The stark reality of any business is that employees come and go. They resign for various reasons, from better job opportunities to moving because of family reasons, and sometimes the grass is just greener somewhere else. How your company handles this transition is the important part.

You have the opportunity to ask the employee who is leaving for valuable feedback, which might be the difference between one person leaving and a wave of employees departing. You can take the feedback and use it to make positive changes in the workplace and minimize the chance of more employees leaving.

How do you approach this? By using the ‘Employee exit’ taskflow!

Here’s how:

Richard Manning, a business analyst at a small consultancy firm, has decided to leave the company and hands in his resignation to Human Resources (HR). HR starts the ‘Employee exit’ taskflow by selecting Richard’s name, as the employee who is leaving, from a dropdown list of Employees. They also select Richard’s manager.

HR fills in the employee's details
HR fills in the employee's details

Richard then automatically receives an email asking him to complete an exit survey. He follows the link in the email and starts completing the survey. The survey begins by asking him his reasons for leaving, which are crucial for the company to know: Is it because of something out of the company’s control, like family reasons? Or does the reason lie inside the workplace? It also asks him questions about his job satisfaction, his supervision, support and the work environment.

In Richard’s case, he resigned because he has always wanted to start his own business. An opportunity finally arose which made it possible for him to pursue his dream. He was happy in his job, his salary and benefits were excellent, but he still wanted to start his own business. Some of his other feedback was invaluable to the company. He felt that the supervisor, although excellent in his job, overshadowed the opinion of everyone in his team, making some of the team members less motivated. It also caused unnecessary stress.

Management is able to speak to the supervisor, who at that point wasn’t aware that his colleagues felt that he was overshadowing them. By being made aware of this he is able to start listening and asking his team for their opinions on matters. It changes the morale of the team and everyone feels more invested in the project. Something so small can make a huge difference; it can prevent other people, who feel undervalued, from resigning.

Richard fills in the exit survey
Richard fills in the exit survey

Another important part of the exit survey, is to find out whether or not Richard has ongoing tasks that need to be assigned to someone else; and to find out what the details of those tasks are. It captures details of where he saved important files on his computer and who his key contacts are.

After completion of the survey, HR is notified, either by email or a Slack notification. They’re asked to review the survey and to inform management if there are any issues. In Richard’s case, HR indicates ‘Yes’ to the question: ‘Are there any issues that the manager needs to be aware of?’ They leave comments about the questions answered negatively about the supervisor.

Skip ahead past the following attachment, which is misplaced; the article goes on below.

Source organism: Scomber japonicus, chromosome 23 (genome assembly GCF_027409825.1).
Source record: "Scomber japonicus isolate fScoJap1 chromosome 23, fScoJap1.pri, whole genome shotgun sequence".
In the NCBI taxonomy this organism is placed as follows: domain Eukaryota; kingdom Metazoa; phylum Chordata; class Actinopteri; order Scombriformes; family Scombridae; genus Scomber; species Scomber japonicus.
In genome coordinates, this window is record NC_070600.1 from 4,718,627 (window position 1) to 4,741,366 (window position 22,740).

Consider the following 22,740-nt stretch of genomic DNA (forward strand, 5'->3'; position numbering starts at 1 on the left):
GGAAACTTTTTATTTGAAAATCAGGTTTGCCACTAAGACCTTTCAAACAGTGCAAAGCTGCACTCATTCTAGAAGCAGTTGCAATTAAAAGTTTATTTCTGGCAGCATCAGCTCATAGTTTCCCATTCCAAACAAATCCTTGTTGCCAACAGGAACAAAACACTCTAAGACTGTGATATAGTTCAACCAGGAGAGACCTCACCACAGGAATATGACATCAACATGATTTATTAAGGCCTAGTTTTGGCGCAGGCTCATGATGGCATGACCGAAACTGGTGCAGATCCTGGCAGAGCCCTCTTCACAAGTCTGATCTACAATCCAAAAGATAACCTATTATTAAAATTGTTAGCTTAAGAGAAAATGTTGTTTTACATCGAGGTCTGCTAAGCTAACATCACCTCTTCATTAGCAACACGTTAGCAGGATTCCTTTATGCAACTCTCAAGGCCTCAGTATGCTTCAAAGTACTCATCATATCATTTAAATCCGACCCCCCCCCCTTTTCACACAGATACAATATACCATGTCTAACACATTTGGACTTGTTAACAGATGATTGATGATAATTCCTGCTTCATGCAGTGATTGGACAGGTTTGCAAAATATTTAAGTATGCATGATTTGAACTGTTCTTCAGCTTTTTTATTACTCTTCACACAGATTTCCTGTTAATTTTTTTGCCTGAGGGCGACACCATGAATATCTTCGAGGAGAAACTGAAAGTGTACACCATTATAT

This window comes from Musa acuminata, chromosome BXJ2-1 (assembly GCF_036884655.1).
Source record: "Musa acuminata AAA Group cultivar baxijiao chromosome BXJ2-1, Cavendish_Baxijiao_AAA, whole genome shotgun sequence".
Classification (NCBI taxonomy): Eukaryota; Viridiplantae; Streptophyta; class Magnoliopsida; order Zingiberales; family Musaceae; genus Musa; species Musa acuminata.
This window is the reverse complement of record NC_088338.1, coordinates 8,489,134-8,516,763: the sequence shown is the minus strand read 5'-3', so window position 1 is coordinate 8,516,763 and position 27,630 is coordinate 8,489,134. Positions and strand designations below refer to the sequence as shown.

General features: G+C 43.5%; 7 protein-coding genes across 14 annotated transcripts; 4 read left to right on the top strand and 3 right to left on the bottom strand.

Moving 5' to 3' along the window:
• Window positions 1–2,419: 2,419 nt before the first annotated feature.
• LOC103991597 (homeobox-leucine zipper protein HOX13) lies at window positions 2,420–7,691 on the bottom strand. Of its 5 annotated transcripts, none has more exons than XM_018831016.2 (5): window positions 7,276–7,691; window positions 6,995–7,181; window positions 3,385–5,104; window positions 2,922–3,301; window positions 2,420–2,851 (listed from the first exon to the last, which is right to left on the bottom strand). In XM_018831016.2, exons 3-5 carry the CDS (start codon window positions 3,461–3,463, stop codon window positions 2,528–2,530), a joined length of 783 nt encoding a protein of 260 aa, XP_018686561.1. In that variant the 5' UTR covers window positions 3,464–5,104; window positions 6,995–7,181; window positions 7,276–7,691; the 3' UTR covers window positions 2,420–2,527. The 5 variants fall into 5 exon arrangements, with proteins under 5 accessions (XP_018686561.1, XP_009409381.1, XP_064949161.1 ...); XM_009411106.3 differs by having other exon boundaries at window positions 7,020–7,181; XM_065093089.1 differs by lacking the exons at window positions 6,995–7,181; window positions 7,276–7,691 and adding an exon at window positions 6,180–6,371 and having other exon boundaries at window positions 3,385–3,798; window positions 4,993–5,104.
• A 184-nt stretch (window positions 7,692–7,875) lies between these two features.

Slack notification for the manager
Slack notification for the manager

The manager is notified by email and Slack notifications and is able to speak to Richard about some of the issues. The manager then informs the supervisor, who is shocked about the feedback, but glad it has been highlighted. The manager can then indicate in his next task that the issue has been addressed.

HR receives an email notifying them that the issue has been addressed.
HR receives an email notifying them that the issue has been addressed.

HR is again automatically notified of this and when Richard’s final day at the company comes, they complete their next task by following the link in their email. They complete a checklist saying whether they have collected Richard’s security pass and company assets such as laptop, phone etc. It asks them to confirm whether they have set up auto-forwarding emails and changed his phone extension and voicemail.

HR completes the 'Final day checklist'
HR completes the 'Final day checklist'

The exit survey can be printed as a PDF and stored, as a reminder of issues in the workplace to look out for.

By using the ‘Employee exit’ taskflow, you know why an employee is leaving, you are able to resolve issues that are highlighted, you make sure that the employee doesn’t leave with company assets and a decent plan is put into place for the transference of their tasks.

The benefits:

  • The taskflow makes the process of requesting information from the employee who is resigning painless and extremely easy.
  • By providing a survey form for the employee to complete, you are able to ask all the necessary questions to be able to improve your workplace.
  • All the emails and Slack notifications are done automatically, saving time for HR and management.
  • The survey can be downloaded as a PDF file and archived.
  • At any time during or after the employee's resignation, the progress can be viewed in the history view.
A taskflow report that HR and the manager can use to see all the employees who have resigned.
A taskflow report that HR and the manager can use to see all the employees who have resigned.

If you’d like to smooth over the process of employees leaving, then you can copy this taskflow solution directly into your Kotive account for free.


Employee exit
Fluently deal with the issue of an employee leaving your company. Get valuable feedback and use it to make positive changes in the workplace.

Learn more in our step-by-step guide →

The taskflow is automatically copied into your account when you select it. Want to make one or two changes to fit your situation better? No problem!


Written by  Cornelia de Villiers